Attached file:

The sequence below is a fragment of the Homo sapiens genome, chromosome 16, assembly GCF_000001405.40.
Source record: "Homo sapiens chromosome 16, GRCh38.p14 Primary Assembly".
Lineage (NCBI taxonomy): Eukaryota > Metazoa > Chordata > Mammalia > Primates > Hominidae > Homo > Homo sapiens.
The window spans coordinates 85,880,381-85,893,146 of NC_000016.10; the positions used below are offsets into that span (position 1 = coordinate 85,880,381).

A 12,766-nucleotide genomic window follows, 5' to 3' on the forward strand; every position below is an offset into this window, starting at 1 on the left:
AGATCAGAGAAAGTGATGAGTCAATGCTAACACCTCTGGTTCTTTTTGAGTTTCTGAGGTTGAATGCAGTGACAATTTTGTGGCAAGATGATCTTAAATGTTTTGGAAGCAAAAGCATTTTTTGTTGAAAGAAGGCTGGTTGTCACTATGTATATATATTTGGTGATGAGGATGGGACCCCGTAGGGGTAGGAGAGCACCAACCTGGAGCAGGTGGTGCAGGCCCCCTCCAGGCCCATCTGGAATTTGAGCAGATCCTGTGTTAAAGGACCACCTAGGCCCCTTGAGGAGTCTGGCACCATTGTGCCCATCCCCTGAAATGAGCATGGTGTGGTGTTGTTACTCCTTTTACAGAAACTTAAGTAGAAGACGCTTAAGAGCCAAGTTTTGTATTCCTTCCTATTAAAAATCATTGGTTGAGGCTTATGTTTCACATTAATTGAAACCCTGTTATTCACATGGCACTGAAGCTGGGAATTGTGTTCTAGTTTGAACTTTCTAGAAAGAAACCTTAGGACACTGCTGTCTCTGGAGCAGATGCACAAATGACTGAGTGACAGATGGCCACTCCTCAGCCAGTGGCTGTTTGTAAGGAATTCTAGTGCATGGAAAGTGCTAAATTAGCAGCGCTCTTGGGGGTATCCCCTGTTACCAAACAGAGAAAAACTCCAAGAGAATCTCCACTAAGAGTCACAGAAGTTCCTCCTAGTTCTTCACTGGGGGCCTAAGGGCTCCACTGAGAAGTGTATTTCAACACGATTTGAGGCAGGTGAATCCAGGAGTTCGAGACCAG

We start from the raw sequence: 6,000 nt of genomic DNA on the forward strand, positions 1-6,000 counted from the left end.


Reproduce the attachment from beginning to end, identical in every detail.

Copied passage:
The sequence below is a fragment of the Homo sapiens genome, chromosome 16, assembly GCF_000001405.40.
Source record: "Homo sapiens chromosome 16, GRCh38.p14 Primary Assembly".
Lineage (NCBI taxonomy): Eukaryota > Metazoa > Chordata > Mammalia > Primates > Hominidae > Homo > Homo sapiens.
The window spans coordinates 85,880,381-85,893,146 of NC_000016.10; the positions used below are offsets into that span (position 1 = coordinate 85,880,381).

A 12,766-nucleotide genomic window follows, 5' to 3' on the forward strand; every position below is an offset into this window, starting at 1 on the left:
AGATCAGAGAAAGTGATGAGTCAATGCTAACACCTCTGGTTCTTTTTGAGTTTCTGAGGTTGAATGCAGTGACAATTTTGTGGCAAGATGATCTTAAATGTTTTGGAAGCAAAAGCATTTTTTGTTGAAAGAAGGCTGGTTGTCACTATGTATATATATTTGGTGATGAGGATGGGACCCCGTAGGGGTAGGAGAGCACCAACCTGGAGCAGGTGGTGCAGGCCCCCTCCAGGCCCATCTGGAATTTGAGCAGATCCTGTGTTAAAGGACCACCTAGGCCCCTTGAGGAGTCTGGCACCATTGTGCCCATCCCCTGAAATGAGCATGGTGTGGTGTTGTTACTCCTTTTACAGAAACTTAAGTAGAAGACGCTTAAGAGCCAAGTTTTGTATTCCTTCCTATTAAAAATCATTGGTTGAGGCTTATGTTTCACATTAATTGAAACCCTGTTATTCACATGGCACTGAAGCTGGGAATTGTGTTCTAGTTTGAACTTTCTAGAAAGAAACCTTAGGACACTGCTGTCTCTGGAGCAGATGCACAAATGACTGAGTGACAGATGGCCACTCCTCAGCCAGTGGCTGTTTGTAAGGAATTCTAGTGCATGGAAAGTGCTAAATTAGCAGCGCTCTTGGGGGTATCCCCTGTTACCAAACAGAGAAAAACTCCAAGAGAATCTCCACTAAGAGTCACAGAAGTTCCTCCTAGTTCTTCACTGGGGGCCTAAGGGCTCCACTGAGAAGTGTATTTCAACACGATTTGAGGCAGGTGAATCCAGGAGTTCGAGACCAG

We start from the raw sequence: 6,000 nt of genomic DNA on the forward strand, positions 1-6,000 counted from the left end.